Rainforest, Cunningham’s 1968 masterpiece incorporates visual design by Andy Warhol, and music by David Tudor in a much anticipated work for Chicago audiences. For those audiences, it will be a rare treat to see a Cunningham work restaged after his death in 2009 and the disbanding of his company, upon his posthumous request, in 2011. When asked whether he thought his dancers, most of them not traditionally Cunningham trained, would be able to dance the work up to standard, Petronio explained, “I was not too sure how it would work, but here’s what I am confident about: I’ve got great dancers and their curiosity is part of their greatness. I think the challenge is that they’re masters of Petronio so to take those who are a master in the Petronio language, that haven’t studied Cunningham technique, and to go with an open heart and open mind into Merce’s work is just a testament to how brave they are.”
Non Locomotor, Petronio’s own work will grace the stage in the same program. Petronio speaks about the piece, appropriately drawing inspiration from his mentor, Cunningham. The work is a continuation of his previous work, Locomotor, which focused on hysterical movement through space, carving patterns on the stage. The companion, Non Locomotor, appearing in Chicago this time without its partner piece, is Petronio’s expression of “taking that instinct to move through space and turning it into the body…It deals more with energy pathways that can go up and down the spine,” Petronio explained. Especially interesting is the use of these physical ‘pathways’ from the previous Locomotor. These patterns are used as a map for movement within the spine in Non, and will be seen coursing through dancers’ bodies, up and down spines, from heads to toes, and across the sagittal plane of the arms. Non Locomotor shares Locomotor’s sound designer, Clams Casino, and employs Narciso Rodriguez as the costume designer. Said Petronio of the work, “It’s abstract movement exploration at a fast clip.”
Trisha Brown’s Glacial Decoy appears on the bill as a newer addition, and as the next part of the five-part “Bloodlines” lineup. Glacial Decoy hits a more personal note for Petronio than the Cunningham work as he actually danced in it himself. “I entered Trisha’s company at that moment, when they were just completing that work so it is quite important for me,” Petronio reflected. The work which happens in silence, employs visual and costume design by Robert Rauschenberg.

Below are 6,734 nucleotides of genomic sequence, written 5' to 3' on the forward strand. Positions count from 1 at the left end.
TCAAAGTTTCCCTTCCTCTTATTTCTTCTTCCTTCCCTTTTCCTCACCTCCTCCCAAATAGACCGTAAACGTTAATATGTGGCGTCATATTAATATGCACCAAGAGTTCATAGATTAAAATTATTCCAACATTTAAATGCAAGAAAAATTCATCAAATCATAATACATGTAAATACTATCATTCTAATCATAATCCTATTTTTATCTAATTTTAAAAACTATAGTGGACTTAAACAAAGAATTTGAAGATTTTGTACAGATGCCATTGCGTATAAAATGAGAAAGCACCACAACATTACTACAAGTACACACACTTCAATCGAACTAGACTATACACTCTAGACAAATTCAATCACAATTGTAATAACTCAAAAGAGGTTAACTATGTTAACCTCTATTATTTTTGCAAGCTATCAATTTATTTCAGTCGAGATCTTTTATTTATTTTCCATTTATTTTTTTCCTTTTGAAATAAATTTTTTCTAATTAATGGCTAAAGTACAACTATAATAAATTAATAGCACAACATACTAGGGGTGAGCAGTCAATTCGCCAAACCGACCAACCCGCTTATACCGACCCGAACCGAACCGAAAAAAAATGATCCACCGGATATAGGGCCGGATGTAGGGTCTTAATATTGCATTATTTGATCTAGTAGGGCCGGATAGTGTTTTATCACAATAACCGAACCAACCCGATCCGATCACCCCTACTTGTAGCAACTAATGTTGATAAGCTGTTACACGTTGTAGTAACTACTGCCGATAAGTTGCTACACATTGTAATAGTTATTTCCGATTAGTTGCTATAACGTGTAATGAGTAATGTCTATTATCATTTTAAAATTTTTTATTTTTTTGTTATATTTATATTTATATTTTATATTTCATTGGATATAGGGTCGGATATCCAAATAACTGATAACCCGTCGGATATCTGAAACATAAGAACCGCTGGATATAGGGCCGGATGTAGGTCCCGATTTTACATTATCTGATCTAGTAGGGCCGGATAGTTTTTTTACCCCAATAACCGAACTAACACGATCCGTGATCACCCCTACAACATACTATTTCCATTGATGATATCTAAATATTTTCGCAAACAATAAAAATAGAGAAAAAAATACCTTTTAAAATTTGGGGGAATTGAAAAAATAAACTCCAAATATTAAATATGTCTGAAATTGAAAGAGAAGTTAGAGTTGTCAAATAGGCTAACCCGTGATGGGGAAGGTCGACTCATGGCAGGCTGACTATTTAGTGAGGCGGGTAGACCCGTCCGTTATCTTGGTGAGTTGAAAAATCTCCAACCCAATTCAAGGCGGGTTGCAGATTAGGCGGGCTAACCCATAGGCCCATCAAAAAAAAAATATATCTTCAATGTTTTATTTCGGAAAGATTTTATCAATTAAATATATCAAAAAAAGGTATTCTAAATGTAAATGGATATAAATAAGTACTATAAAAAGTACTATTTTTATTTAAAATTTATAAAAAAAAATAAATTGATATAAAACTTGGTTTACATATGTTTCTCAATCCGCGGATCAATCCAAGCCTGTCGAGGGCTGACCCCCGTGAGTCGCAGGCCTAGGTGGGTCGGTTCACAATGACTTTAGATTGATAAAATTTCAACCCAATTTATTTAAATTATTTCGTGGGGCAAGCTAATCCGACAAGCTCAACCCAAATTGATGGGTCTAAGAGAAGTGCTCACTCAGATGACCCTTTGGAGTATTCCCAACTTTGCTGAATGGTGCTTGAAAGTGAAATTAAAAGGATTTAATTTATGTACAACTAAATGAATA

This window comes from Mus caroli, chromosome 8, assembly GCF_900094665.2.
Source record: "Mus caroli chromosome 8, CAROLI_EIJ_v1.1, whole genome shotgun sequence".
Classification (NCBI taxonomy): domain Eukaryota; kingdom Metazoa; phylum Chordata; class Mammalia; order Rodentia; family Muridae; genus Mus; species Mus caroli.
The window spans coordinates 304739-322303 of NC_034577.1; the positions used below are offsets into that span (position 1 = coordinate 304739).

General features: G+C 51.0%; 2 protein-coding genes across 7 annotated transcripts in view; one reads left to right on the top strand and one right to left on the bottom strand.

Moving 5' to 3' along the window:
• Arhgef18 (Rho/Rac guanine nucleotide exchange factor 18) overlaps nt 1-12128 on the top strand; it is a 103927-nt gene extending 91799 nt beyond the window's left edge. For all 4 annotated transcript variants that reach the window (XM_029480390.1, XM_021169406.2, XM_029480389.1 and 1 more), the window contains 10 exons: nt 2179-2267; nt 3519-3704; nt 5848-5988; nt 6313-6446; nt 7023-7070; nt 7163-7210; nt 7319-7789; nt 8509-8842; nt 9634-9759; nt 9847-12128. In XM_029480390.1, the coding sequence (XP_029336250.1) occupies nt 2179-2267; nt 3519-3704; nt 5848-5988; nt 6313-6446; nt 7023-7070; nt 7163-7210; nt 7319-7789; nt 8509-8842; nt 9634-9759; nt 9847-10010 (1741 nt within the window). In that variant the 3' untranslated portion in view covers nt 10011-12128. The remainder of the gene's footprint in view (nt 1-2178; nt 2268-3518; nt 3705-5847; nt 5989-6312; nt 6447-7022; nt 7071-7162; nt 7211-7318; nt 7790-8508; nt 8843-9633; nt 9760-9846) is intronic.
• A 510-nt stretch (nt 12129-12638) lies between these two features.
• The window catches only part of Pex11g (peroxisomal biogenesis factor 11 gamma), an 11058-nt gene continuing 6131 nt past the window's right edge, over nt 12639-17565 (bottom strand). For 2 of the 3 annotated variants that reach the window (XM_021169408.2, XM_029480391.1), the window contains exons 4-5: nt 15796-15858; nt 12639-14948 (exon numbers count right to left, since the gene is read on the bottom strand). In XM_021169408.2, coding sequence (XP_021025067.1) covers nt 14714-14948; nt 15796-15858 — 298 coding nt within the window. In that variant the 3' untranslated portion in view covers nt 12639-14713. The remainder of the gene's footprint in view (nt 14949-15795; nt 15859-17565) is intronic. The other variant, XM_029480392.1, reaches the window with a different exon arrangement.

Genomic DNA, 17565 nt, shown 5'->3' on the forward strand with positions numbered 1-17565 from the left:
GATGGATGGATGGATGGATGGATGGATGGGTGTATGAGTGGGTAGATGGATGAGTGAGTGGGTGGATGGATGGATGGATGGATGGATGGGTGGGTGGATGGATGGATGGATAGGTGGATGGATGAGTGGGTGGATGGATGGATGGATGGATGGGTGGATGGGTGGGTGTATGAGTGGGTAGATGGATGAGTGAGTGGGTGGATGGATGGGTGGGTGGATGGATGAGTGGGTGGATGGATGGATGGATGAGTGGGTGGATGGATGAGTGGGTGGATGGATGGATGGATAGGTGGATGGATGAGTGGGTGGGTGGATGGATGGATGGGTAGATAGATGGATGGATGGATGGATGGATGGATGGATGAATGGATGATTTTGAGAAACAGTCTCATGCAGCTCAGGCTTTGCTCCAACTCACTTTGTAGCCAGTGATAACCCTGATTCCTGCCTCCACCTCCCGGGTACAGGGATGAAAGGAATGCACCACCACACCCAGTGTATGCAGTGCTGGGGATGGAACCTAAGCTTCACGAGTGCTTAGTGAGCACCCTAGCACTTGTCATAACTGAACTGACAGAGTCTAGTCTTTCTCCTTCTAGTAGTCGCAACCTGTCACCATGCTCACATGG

Though it is yet to be seen whether the entire “Bloodlines” project will be revealed on Chicago stages as it progresses over the coming years, it proves an exciting opportunity for the city’s audiences to see two of its first installments in one program. “Bloodlines” will be closely followed for its historical significance and will set a precedent in the wider dance community for preserving its moving history. As Petronio pointed out, “the idea is to bring history in an embodied way instead of just an intellectual way.” And that it does, with “Bloodlines,” recreating moving moments from American modern dance’s potent and historic timeline.
Stephen Petronio Company will perform "Bloodlines" at the Dance Center of Columbia College October 1, 2 and 3, this fall. For more information or for tickets, visit colum.edu/dance-center.
Clef Notes Chicagoland Journal for the Arts
"Bloodlines" to take Stephen Petronio Company Back to Their Roots
By Jordan Reinwald
From the Autumn 2015 Issue of Clef Notes Journal